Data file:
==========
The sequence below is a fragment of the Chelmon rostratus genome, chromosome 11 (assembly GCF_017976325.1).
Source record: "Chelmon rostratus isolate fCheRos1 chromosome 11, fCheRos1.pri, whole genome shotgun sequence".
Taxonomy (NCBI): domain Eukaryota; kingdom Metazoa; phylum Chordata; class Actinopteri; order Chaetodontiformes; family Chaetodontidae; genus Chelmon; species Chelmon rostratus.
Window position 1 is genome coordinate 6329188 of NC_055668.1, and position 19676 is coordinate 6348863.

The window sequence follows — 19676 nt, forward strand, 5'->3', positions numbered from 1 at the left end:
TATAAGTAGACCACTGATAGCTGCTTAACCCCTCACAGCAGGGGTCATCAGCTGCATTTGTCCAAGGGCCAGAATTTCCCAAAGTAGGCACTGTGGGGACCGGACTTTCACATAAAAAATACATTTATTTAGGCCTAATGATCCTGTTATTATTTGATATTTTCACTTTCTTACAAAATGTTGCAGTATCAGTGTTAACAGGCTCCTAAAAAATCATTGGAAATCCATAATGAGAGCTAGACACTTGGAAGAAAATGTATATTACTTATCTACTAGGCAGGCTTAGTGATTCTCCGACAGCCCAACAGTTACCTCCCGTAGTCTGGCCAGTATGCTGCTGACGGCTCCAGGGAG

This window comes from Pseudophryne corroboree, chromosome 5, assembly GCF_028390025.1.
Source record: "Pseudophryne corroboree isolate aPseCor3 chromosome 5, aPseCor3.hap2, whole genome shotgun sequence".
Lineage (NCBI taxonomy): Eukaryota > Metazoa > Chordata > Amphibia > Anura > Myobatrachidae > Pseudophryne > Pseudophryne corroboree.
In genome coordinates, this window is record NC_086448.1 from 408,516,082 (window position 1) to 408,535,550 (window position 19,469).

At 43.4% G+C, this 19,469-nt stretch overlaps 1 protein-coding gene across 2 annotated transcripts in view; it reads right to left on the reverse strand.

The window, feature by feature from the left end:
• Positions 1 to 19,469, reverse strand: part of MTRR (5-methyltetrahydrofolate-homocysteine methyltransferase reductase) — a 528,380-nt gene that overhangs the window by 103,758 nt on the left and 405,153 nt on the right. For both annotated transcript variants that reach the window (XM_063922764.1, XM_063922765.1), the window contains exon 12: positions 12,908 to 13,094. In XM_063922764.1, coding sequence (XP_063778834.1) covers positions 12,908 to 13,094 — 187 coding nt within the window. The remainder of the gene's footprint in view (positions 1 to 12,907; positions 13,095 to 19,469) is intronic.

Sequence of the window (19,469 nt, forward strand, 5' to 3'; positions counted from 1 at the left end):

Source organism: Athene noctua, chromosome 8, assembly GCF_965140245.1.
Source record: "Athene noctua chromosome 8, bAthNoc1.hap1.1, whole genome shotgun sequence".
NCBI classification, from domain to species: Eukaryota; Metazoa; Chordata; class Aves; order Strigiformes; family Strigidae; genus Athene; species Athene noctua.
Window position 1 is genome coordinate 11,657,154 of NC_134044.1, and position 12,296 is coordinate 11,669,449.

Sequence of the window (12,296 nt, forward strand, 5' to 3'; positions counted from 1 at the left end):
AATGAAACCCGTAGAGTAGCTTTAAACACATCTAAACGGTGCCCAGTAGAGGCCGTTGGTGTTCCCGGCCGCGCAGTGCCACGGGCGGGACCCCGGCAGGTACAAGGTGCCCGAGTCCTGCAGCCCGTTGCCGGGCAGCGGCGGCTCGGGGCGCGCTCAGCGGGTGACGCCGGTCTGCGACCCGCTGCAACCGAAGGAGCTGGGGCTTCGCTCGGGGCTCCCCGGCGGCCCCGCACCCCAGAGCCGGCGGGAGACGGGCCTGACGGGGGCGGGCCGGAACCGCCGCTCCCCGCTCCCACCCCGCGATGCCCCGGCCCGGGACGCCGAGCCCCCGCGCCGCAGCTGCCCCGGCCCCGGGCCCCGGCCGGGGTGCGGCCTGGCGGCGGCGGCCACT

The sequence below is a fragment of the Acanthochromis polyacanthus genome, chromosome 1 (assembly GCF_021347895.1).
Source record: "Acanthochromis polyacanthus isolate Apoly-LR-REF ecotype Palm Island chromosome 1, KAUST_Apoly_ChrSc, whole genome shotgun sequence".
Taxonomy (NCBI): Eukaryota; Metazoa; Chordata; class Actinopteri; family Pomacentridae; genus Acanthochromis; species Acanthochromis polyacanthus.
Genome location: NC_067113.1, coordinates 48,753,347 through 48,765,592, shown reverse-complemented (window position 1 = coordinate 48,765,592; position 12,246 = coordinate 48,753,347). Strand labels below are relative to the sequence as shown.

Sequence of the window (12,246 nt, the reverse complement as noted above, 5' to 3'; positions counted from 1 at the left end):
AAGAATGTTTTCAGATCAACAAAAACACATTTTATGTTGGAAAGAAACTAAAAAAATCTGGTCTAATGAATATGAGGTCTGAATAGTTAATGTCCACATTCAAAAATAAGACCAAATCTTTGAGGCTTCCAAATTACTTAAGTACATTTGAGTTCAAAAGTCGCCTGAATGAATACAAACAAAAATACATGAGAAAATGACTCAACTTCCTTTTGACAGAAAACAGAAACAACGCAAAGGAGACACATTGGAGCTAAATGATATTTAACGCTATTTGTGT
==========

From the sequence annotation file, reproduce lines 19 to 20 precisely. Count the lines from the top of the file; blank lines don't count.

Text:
Sequence of the window (12,296 nt, forward strand, 5' to 3'; positions counted from 1 at the left end):
AATGAAACCCGTAGAGTAGCTTTAAACACATCTAAACGGTGCCCAGTAGAGGCCGTTGGTGTTCCCGGCCGCGCAGTGCCACGGGCGGGACCCCGGCAGGTACAAGGTGCCCGAGTCCTGCAGCCCGTTGCCGGGCAGCGGCGGCTCGGGGCGCGCTCAGCGGGTGACGCCGGTCTGCGACCCGCTGCAACCGAAGGAGCTGGGGCTTCGCTCGGGGCTCCCCGGCGGCCCCGCACCCCAGAGCCGGCGGGAGACGGGCCTGACGGGGGCGGGCCGGAACCGCCGCTCCCCGCTCCCACCCCGCGATGCCCCGGCCCGGGACGCCGAGCCCCCGCGCCGCAGCTGCCCCGGCCCCGGGCCCCGGCCGGGGTGCGGCCTGGCGGCGGCGGCCACT